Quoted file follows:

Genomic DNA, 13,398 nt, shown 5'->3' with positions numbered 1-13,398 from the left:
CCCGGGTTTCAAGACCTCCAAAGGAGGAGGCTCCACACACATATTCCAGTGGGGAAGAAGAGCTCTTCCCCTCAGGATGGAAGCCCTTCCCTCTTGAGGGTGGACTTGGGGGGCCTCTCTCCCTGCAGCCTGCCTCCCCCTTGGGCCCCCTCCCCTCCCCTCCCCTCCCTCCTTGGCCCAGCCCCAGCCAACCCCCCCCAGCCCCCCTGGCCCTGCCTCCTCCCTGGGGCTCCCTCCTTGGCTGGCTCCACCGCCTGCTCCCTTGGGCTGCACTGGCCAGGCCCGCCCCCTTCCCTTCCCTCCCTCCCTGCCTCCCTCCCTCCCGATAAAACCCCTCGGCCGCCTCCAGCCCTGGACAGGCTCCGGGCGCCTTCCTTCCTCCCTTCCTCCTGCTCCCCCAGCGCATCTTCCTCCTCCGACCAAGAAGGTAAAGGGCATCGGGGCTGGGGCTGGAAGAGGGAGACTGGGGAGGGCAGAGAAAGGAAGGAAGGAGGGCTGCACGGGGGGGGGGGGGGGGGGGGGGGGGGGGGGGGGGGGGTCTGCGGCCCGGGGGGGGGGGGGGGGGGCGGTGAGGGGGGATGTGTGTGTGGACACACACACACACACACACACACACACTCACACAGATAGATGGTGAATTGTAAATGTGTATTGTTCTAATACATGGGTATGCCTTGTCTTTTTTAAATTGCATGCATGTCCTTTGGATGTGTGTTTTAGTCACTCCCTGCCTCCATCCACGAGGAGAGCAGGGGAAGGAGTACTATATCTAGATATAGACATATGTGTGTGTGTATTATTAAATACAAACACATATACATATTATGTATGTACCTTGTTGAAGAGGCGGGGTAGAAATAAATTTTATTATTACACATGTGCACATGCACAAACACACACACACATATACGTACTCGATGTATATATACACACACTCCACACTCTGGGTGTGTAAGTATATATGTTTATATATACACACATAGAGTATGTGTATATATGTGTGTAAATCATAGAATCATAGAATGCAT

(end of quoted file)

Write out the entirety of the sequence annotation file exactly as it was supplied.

Genomic DNA, 13,398 nt, shown 5'->3' with positions numbered 1-13,398 from the left:
CCCGGGTTTCAAGACCTCCAAAGGAGGAGGCTCCACACACATATTCCAGTGGGGAAGAAGAGCTCTTCCCCTCAGGATGGAAGCCCTTCCCTCTTGAGGGTGGACTTGGGGGGCCTCTCTCCCTGCAGCCTGCCTCCCCCTTGGGCCCCCTCCCCTCCCCTCCCCTCCCTCCTTGGCCCAGCCCCAGCCAACCCCCCCCAGCCCCCCTGGCCCTGCCTCCTCCCTGGGGCTCCCTCCTTGGCTGGCTCCACCGCCTGCTCCCTTGGGCTGCACTGGCCAGGCCCGCCCCCTTCCCTTCCCTCCCTCCCTGCCTCCCTCCCTCCCGATAAAACCCCTCGGCCGCCTCCAGCCCTGGACAGGCTCCGGGCGCCTTCCTTCCTCCCTTCCTCCTGCTCCCCCAGCGCATCTTCCTCCTCCGACCAAGAAGGTAAAGGGCATCGGGGCTGGGGCTGGAAGAGGGAGACTGGGGAGGGCAGAGAAAGGAAGGAAGGAGGGCTGCACGGGGGGGGGGGGGGGGGGGGGGGGGGGGGGGGGGGGGTCTGCGGCCCGGGGGGGGGGGGGGGGGGCGGTGAGGGGGGATGTGTGTGTGGACACACACACACACACACACACACACACTCACACAGATAGATGGTGAATTGTAAATGTGTATTGTTCTAATACATGGGTATGCCTTGTCTTTTTTAAATTGCATGCATGTCCTTTGGATGTGTGTTTTAGTCACTCCCTGCCTCCATCCACGAGGAGAGCAGGGGAAGGAGTACTATATCTAGATATAGACATATGTGTGTGTGTATTATTAAATACAAACACATATACATATTATGTATGTACCTTGTTGAAGAGGCGGGGTAGAAATAAATTTTATTATTACACATGTGCACATGCACAAACACACACACACATATACGTACTCGATGTATATATACACACACTCCACACTCTGGGTGTGTAAGTATATATGTTTATATATACACACATAGAGTATGTGTATATATGTGTGTAAATCATAGAATCATAGAATGCAT